Changes between Version 59 and Version 60 of WikiStart


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Jan 11, 2020, 6:25:58 PM (2 years ago)
Author:
alain
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    v59 v60  
    1313ALMOS-MKH is based on the "Multi-Kernel" approach to ensure scalability, and support the distribution of system services. In this approach, each cluster of the architecture contains an instance of the kernel. Each instance controls the local resources (memory and computing cores). These multiple instances cooperate with each other to give applications the image of a single system controlling all resources. They communicate with each other using both (i) the client / server model, sending a remote procedure call  (RPC) to a remote cluster for a complex service, (ii) the shared memory paradigm, making direct access to remote memory when required.
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    15 ALMOS-MKH supports both architectures using 64-bits cores, such as the Intel based multi-core servers, or architectures using 32-bits cores, such as the TSAR-Mips32 many-core architecture.
     15The main ALMOS-MKH specific feature is the following: the physical address space is supposed to be distributed between the clusters, and the MSB bits of the physical address  are supposed to define the target cluster. In a physical address, the LSB bits contain the '''lpa''' (Local Physical Address), and the MSB bits define the '''cxy''' (Cluster Identifier).  The physical address space is therefore described as a two levels array M[cxy][lpa]. To enforce locality, a kernel instance  can use a normal pointer '''ptr''' to access the local physical memory. But, to access the physical memory of a remote cluster (cxy), it must use the specific remote access functions ''remote_read(cxy,ptr)'' and ''remote_write(cxy,ptr)'', where ''ptr'' is the local pointer in the target cluster. This (cxy,ptr) couple is called an ''extended pointer''.
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    17 The main ALMOS-MKH specific feature is the following: the physical address space is supposed to be distributed between the clusters, and the MSB bits of the physical address  are supposed to define the target cluster. In a physical address, the LSB bits contain the '''lpa''' (Local Physical Address), and the MSB bits define the '''cxy''' (Cluster Identifier).  The physical address space is therefore described as a two levels array M[cxy][lpa]. To enforce locality, a kernel instance  can use a normal pointer '''ptr''' to access the local physical memory. But, to access the physical memory of a remote cluster (cxy), it must use the specific remote access functions ''remote_read(cxy,ptr)'' and ''remote_write(cxy,ptr)'', where ''ptr'' is the local pointer in the target cluster. This (cxy,ptr) couple is called an ''extended pointer''.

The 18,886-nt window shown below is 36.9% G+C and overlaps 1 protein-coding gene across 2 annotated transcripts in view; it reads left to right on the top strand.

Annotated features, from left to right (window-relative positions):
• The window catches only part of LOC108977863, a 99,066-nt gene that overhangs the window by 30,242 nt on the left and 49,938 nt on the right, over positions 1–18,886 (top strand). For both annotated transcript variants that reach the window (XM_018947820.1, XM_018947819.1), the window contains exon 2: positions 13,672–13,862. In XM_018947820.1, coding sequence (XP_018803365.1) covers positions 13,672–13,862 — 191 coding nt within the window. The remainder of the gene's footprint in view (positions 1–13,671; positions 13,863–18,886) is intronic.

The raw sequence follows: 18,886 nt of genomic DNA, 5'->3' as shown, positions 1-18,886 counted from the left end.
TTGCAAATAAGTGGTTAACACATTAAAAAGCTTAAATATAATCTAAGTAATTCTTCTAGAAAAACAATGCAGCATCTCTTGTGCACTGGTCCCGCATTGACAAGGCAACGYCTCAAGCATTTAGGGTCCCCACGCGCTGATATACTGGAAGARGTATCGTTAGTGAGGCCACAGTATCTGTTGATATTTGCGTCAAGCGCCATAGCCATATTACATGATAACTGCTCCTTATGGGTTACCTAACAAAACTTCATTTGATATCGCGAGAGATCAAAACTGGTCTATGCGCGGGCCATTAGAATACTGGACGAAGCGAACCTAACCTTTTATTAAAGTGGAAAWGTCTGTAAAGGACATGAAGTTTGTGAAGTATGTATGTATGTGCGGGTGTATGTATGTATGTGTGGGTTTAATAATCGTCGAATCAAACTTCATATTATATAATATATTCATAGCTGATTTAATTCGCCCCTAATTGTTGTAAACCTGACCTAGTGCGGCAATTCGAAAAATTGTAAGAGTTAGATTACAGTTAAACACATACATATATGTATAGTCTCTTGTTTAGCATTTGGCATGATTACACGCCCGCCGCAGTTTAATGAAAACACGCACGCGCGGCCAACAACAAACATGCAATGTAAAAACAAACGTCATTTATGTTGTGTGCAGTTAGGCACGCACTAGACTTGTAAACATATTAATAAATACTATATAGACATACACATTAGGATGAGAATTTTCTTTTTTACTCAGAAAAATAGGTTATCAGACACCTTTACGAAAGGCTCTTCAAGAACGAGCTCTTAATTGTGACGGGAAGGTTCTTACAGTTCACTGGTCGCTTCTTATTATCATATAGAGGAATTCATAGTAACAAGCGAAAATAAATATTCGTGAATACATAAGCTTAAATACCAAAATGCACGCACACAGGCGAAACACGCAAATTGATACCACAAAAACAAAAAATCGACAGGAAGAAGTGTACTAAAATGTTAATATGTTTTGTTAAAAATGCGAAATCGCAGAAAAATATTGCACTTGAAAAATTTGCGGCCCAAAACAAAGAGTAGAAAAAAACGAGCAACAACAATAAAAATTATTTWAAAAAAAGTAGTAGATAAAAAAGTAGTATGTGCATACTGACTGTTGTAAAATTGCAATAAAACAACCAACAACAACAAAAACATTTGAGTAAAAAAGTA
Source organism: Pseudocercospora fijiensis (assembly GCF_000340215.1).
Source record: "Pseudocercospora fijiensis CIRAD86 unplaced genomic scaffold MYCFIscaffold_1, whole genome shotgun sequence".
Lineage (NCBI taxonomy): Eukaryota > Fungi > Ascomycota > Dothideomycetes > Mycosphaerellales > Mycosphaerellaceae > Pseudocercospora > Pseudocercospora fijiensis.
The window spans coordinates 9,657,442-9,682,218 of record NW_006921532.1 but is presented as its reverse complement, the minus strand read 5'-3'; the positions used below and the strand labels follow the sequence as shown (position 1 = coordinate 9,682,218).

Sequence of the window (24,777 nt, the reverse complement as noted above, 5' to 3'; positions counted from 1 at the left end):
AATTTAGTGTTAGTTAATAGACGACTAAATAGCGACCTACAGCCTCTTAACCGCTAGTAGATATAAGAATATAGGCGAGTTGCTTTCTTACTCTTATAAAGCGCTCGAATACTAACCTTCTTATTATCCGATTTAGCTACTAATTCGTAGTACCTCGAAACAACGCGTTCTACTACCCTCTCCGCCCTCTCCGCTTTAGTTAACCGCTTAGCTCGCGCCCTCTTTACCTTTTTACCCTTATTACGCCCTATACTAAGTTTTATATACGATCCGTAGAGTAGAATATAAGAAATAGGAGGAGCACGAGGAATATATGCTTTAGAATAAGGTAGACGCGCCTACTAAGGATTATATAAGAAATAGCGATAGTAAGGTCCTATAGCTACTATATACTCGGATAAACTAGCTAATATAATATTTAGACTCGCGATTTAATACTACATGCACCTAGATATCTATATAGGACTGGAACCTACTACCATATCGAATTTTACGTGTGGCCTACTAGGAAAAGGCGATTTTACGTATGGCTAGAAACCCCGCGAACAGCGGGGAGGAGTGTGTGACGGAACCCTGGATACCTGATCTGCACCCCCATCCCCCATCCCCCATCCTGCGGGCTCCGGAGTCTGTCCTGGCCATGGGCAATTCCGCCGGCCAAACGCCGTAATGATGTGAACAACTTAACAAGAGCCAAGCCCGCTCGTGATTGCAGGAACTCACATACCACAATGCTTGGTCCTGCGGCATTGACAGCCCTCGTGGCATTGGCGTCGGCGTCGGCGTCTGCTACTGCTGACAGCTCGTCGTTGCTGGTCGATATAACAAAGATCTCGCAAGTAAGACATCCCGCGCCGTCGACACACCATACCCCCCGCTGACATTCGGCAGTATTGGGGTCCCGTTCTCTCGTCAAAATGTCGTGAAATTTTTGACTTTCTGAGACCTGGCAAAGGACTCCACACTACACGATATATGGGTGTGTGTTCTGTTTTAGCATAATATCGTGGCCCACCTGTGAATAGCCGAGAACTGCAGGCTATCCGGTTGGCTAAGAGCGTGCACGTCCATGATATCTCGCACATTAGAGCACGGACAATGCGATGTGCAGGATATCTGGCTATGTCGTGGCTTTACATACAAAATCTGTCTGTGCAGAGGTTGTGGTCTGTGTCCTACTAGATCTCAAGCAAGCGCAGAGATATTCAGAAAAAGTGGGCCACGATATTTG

17As mentioned, ALMOS-MKH supports both architectures using 64-bits cores, and architectures using 32-bits cores:
    1818
    1919 * On a typical Intel-based hardware platform containing '''64-bit cores''', the physical address has 44 bits : the 4 MSB bits define the target cluster identifier, and the 40 LSB bits define the local physical address LPA. To avoid contention, the kernel code is replicated in all clusters to define one KCODE physical segment. and ALMOS-MKH uses the '''Instruction MMU''' to map - in each cluster -  the local kernel code copy in the kernel virtual space. Regarding the data accesses, each cluster contains  one KDATA and one KHEAP physical segments (the KHEAP physical segment contains all local physical memory not occupied by KCODE and KDATA). As the 48 bits virtual address space is large enough to map all these distributed KDATA[cxy] and KHEAP[cxy] segments, they can be all mapped in the kernel virtual space, and the '''Data MMU''' is used to translate both the local and the remote data accesses.